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Mary Queen of Scots defeated at the Battle of Langside

May 13, 2020 2 min read

Portrait of Mary Stuart by Francois Cluet

Today, 13 May, is the anniversary of the Battle of Langside in 1568, when forces loyal to Mary Queen of Scots were defeated by forces acting on behalf of her infant son and led by her half brother. This strange-seeming situation was brought about by the convoluted politics of the day, inextricably linked to the struggle between Catholics and Protestants. The battle marked the end of Mary’s reign.

Mary acceded to the Scottish throne in 1542 as a 6-day-old infant. Her mother sent her to be educated at the French court, where she married the Dauphin in 1558. He became King of France in 1559 but died in 1560 and Mary returned to Scotland to finally take up her rule in 1561. She married her English-born but Catholic half-cousin Henry Stuart, Lord Darnley in 1565, causing dissension amongst Protestant Scottish nobility including Mary’s illegitimate half-brother James Stewart, the Earl of Moray.

Mary and Darnley’s son James was born in 1566 but their marriage was under strain. In 1567, Darnley was murdered in an explosion. Many were suspected, including Mary herself; James Hepburn, Earl of Bothwell was finally tried but acquitted. A week later, Bothwell convinced a large number of lords and bishops to sign a bond supporting his aim to marry Mary; and on 24 April 1567 he abducted her. There is some question as to whether she went willingly or not, but in any case they were married (under Protestant rites) on 15 May. The marriage was very unpopular - Catholics considered it unlawful due to the Protestant rites and Bothwell’s divorce from his first wife; and both sides were shocked at her marrying the man accused of Darnley’s murder.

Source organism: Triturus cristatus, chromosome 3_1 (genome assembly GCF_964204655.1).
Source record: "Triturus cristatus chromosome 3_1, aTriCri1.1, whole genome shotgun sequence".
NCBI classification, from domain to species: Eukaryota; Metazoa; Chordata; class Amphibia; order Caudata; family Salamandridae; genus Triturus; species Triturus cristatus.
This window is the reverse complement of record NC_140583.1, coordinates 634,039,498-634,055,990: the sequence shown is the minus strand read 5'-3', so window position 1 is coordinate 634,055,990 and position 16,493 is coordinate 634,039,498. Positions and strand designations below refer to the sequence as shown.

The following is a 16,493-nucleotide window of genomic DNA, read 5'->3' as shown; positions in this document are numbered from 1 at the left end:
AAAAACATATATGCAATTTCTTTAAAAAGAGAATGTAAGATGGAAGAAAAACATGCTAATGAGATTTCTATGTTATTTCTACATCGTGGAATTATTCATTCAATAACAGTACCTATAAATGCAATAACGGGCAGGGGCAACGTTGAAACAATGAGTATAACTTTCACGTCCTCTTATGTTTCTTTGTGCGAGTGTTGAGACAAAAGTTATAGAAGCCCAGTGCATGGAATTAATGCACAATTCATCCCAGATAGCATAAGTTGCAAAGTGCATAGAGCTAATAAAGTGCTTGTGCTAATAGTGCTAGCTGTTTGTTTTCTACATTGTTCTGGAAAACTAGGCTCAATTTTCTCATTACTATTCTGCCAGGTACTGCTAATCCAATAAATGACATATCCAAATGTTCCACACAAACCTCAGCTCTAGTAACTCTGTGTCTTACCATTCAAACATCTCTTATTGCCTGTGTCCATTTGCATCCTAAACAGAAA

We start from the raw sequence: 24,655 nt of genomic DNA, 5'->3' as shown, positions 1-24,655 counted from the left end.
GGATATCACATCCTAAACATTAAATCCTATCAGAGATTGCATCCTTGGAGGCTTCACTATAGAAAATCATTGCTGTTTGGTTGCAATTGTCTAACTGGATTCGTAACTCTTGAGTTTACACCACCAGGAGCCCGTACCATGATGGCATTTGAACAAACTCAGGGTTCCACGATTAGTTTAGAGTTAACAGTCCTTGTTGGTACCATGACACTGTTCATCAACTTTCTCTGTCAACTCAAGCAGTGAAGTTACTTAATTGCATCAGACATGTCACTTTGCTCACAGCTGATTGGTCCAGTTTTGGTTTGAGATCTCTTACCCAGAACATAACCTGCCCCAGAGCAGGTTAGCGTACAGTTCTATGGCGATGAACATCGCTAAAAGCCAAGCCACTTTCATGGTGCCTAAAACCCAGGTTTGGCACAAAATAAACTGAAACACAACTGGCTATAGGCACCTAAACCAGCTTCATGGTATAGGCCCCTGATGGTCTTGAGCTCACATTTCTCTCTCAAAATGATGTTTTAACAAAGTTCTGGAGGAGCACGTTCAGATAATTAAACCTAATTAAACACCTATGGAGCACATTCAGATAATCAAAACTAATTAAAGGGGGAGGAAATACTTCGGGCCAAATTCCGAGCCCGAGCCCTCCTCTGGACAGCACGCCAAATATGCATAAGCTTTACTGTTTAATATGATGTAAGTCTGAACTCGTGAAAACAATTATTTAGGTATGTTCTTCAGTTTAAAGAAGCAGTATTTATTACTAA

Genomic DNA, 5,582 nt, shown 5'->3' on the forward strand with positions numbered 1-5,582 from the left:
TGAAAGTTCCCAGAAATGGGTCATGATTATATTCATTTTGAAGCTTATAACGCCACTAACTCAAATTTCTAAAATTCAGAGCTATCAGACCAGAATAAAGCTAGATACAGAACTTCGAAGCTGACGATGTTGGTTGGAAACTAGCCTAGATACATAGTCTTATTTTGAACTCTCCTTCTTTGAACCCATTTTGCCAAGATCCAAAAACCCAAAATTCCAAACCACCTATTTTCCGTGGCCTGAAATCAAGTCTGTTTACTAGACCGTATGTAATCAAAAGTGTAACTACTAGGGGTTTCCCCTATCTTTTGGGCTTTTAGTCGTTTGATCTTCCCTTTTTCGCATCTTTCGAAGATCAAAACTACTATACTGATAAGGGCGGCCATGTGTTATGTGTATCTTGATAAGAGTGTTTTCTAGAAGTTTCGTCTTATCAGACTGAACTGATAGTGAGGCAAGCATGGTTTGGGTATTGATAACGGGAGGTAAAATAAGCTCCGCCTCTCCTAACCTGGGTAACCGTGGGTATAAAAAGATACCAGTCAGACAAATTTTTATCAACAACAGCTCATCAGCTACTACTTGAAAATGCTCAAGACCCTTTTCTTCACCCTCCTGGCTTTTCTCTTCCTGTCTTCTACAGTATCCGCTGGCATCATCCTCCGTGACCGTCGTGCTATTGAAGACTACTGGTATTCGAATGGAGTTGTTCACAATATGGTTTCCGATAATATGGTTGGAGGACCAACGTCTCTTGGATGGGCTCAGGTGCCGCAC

A confederation of Scottish Lords imprisoned Mary in Loch Leven Castle in mid-July and on 24 July she was forced to abdicate in favour of her one-year-old son James. Her half-brother the Earl of Moray was made Regent and Bothwell exiled.

Mary escaped from Loch Leven Castle on 2 May 1568, aided by George Douglas, brother of Sir William Douglas who owned the castle. Determined to assert her rights as Queen she raised a 6000-strong army which then marched for Dunbarton Castle to await further reinforcements. However, on 13 May they were met by Moray's forces at Langside, a small village south of Glasgow, and heavily defeated. Mary fled to England, never returning to Scotland.

Note: Image is a portrait of Mary Queen of Scots by Francois Clouet.

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